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Magnesium Sulfate

In the pediatric patient diagnosed with a refractory migraine, what is the efficacy of intravenous magnesium sulfate to decrease migraine pain in the Emergency Department?

 

Plain language summary from the office of evidence based practice: Based on very low quality evidence, the Migraine in the ED CPG team makes a conditional recommendation against treating with IV magnesium sulfate as a first line treatment for refractory migraine in the ED. The desirable effect of reducing symptom scores were not apparent and the proportion of subjects who incurred an adverse event was greater. The evidence to support this recommendation is graded as very low quality (see Table 1). The recommendation is based on the systematic review with meta-analysis by Choi & Parmar (2014) that includes five RCTs. The evidence is graded as very low quality due to indirectness (adult populations), inconsistency (the dose of IV magnesium varied across studies), and imprecise findings (the number of subjects studied in individual studies is low).

Literature synthesis: Choi & Parmar (2014) performed a systematic review.  The meta-analysis showed for the outcome “Difference in Pain within 60 Minutes” there was no difference between the groups treated with magnesium sulfate (IV) and placebo or metoclopramide, RR = 1.05 95% CI [0.70, 1.57]. When a sensitivity analysis was done to see if there was a difference if the control group received metoclopramide or normal saline, the estimate of the effect still showed no difference between the groups (See Figure 1).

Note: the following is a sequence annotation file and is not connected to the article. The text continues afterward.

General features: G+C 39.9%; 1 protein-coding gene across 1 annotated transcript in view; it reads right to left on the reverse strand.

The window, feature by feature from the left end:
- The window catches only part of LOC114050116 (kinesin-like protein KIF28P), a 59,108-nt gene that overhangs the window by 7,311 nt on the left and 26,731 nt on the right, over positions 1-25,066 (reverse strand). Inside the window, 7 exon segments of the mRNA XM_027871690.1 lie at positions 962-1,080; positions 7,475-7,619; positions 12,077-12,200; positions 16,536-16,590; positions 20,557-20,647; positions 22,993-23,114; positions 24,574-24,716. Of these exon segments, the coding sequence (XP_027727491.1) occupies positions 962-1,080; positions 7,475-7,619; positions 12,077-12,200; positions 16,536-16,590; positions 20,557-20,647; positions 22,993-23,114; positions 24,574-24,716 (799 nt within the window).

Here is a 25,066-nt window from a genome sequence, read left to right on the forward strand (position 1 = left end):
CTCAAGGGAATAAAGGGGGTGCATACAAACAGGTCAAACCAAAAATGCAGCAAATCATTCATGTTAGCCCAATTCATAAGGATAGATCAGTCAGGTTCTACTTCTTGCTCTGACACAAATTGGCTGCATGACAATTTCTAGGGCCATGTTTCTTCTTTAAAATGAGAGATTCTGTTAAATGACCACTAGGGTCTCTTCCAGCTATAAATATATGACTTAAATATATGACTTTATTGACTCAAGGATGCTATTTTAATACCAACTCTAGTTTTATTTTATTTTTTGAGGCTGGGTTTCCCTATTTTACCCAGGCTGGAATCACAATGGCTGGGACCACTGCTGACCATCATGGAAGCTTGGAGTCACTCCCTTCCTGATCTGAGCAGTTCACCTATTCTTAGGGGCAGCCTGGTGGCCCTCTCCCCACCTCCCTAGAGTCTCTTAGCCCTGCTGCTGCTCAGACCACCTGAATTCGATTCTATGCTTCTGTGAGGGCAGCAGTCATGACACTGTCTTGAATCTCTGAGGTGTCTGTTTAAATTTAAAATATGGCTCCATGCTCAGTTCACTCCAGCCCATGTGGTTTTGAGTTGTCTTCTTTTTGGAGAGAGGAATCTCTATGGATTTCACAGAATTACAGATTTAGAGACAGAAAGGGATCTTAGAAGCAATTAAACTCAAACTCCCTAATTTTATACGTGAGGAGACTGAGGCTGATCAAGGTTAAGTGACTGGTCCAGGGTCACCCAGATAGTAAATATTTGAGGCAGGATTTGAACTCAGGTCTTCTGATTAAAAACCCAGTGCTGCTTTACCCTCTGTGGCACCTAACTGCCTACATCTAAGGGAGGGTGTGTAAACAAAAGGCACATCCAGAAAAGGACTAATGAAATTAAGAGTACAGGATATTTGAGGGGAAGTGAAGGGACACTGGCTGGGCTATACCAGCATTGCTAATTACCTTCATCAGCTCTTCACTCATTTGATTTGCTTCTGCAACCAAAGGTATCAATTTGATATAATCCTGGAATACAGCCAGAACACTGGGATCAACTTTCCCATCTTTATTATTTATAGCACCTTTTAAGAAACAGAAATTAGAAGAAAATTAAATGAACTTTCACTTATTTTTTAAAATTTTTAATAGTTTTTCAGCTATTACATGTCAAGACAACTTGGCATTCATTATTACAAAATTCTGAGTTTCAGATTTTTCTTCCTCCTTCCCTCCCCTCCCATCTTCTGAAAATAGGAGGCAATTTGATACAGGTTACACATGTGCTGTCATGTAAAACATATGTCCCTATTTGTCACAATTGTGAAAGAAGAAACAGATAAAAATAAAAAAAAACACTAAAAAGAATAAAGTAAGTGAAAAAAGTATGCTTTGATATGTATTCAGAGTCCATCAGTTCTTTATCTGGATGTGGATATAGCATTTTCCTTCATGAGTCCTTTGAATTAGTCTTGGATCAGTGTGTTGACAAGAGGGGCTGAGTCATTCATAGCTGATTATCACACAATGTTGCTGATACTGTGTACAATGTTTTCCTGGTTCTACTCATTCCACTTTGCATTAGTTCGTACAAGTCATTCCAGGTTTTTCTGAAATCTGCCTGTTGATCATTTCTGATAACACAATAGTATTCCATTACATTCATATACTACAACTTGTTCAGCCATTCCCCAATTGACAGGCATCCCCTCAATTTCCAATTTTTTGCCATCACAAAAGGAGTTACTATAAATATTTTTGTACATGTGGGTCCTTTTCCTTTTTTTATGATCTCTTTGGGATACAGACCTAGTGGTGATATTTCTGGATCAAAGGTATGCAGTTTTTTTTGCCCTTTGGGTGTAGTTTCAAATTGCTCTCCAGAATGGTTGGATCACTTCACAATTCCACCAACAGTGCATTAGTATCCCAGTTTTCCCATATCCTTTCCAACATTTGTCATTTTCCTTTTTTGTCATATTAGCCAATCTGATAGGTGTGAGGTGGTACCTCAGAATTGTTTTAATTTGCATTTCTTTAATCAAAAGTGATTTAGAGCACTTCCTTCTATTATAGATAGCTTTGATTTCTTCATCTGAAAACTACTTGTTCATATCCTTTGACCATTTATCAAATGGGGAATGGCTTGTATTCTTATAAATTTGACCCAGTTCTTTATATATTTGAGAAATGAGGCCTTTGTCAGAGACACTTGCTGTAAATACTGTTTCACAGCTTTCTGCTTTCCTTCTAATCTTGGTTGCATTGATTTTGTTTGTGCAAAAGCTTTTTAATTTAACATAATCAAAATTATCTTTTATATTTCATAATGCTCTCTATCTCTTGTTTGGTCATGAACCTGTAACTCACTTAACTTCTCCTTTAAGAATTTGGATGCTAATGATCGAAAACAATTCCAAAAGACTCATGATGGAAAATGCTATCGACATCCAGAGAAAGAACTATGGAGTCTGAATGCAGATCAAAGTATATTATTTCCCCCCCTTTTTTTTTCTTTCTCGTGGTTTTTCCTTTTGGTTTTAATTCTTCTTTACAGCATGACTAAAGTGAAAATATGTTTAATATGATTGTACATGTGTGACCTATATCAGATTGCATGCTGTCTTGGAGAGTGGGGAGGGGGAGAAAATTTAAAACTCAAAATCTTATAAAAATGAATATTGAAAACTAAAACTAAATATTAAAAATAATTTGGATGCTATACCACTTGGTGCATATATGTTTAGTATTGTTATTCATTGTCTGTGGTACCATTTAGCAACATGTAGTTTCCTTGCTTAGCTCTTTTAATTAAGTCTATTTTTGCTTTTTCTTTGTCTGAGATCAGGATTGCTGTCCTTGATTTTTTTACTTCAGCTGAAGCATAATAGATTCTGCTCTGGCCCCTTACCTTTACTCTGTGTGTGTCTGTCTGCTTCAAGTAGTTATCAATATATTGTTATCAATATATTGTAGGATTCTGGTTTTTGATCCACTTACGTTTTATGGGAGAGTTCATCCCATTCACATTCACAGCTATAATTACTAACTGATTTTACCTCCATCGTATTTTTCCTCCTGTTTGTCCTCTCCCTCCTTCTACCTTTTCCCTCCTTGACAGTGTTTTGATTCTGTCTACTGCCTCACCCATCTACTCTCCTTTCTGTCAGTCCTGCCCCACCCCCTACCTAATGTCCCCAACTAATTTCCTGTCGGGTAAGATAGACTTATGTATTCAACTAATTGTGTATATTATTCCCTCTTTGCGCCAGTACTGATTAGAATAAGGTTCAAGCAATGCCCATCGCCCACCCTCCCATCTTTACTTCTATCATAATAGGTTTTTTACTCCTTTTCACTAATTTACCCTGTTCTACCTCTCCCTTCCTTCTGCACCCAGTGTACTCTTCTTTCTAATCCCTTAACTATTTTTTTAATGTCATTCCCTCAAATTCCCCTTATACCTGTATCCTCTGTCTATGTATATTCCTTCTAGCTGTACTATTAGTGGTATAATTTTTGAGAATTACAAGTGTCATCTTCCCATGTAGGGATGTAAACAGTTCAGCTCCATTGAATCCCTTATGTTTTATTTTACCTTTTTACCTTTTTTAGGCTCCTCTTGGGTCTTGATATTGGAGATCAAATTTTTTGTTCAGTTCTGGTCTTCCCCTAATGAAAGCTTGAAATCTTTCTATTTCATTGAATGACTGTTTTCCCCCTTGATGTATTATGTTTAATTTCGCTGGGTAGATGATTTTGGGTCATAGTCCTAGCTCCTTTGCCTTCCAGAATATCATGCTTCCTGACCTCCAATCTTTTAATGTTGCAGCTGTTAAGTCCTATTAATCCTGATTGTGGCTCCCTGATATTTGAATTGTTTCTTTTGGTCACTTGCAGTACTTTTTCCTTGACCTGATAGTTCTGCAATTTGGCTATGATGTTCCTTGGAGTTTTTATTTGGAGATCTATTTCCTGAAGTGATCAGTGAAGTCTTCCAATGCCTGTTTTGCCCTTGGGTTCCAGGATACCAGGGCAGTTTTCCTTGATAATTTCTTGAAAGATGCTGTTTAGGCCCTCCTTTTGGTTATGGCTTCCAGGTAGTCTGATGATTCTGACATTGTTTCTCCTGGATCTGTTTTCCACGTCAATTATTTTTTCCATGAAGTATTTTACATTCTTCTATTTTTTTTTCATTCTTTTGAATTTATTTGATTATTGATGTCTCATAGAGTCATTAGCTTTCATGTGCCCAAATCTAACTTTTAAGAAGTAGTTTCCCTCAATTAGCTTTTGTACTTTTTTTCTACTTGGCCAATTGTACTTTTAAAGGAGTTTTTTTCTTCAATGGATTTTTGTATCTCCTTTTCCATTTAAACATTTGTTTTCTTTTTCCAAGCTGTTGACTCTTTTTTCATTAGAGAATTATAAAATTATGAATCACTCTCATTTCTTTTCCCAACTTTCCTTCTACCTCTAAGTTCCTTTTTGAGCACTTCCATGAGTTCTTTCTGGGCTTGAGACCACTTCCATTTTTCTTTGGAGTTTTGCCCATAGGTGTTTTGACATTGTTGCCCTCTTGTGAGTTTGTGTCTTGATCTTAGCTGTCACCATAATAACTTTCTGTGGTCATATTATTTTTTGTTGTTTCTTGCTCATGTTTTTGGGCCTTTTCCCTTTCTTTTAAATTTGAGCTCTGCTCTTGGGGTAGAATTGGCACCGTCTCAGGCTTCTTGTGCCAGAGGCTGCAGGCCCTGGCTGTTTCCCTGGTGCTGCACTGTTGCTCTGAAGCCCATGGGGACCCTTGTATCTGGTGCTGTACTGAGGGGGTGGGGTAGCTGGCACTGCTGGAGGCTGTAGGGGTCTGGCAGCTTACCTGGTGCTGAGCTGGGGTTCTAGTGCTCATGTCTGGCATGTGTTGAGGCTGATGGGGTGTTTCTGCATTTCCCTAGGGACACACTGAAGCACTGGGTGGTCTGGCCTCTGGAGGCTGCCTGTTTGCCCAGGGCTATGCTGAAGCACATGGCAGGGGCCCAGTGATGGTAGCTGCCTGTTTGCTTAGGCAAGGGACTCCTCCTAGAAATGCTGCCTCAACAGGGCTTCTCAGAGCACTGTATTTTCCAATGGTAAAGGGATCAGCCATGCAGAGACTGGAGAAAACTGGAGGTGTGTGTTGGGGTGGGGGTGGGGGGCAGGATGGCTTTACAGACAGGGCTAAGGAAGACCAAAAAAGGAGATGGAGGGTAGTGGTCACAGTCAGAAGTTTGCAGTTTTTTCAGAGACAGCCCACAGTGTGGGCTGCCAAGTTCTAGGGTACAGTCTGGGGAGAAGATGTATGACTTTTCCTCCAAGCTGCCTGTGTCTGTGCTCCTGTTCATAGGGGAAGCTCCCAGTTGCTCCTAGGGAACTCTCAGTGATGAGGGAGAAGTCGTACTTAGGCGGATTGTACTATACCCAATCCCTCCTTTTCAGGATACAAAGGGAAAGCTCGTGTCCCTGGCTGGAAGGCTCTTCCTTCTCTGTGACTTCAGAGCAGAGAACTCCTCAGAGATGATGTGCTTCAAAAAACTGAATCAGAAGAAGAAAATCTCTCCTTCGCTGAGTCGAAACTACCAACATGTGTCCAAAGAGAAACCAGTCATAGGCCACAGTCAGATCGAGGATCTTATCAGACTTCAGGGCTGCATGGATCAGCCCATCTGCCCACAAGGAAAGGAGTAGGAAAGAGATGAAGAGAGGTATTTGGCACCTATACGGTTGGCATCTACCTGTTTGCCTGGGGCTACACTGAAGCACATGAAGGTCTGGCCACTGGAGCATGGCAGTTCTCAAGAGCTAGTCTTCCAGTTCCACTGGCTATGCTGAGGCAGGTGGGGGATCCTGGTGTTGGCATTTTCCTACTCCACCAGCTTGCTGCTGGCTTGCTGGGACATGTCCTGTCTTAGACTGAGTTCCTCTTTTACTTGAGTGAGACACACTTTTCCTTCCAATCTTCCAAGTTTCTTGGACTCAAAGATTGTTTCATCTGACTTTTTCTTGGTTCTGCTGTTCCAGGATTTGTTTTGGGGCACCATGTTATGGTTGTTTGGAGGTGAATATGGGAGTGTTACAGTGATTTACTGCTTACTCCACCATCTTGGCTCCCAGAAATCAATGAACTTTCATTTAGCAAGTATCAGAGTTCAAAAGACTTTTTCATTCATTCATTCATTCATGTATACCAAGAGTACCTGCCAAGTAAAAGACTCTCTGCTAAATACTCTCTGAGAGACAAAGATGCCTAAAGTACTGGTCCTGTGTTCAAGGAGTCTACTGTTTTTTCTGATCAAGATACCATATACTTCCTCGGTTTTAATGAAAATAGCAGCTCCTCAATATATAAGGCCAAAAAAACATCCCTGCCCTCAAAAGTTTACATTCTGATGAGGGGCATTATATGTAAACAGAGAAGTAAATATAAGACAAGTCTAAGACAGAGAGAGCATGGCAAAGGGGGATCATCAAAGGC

For the outcome “Need for Rescue Medication” there was no difference between the groups treated with magnesium sulfate (IV) and placebo or metoclopramide, RR= 0.98 95% CI [0.80, 1.22]. Again, when sensitivity analysis was done to see if normal saline or metoclopramide were used as control, there was no difference in the estimate of the effect (See Figure 2).

For the outcome “Adverse Events” there were significantly more adverse events, predominantly flushing, followed by dizziness and burning at the IV site for those treated with magnesium sulfate RR= 2.53 95% CI [1.53, 4.18]. When a sensitivity analysis was done to see if normal saline or metoclopramide was used as control, there were still significantly more adverse events in the groups treated with magnesium sulfate (IV) (See Figure 3).

Dose: Magnesium sulfate (IV) -50mG/kg (max 2gm) IV over one hour

See Appendix E for the full Critically Appraised Topic (CAT).

These guidelines do not establish a standard of care to be followed in every case. It is recognized that each case is different and those individuals involved in providing health care are expected to use their judgment in determining what is in the best interests of the patient based on the circumstances existing at the time. It is impossible to anticipate all possible situations that may exist and to prepare guidelines for each. Accordingly these guidelines should guide care with the understanding that departures from them may be required at times.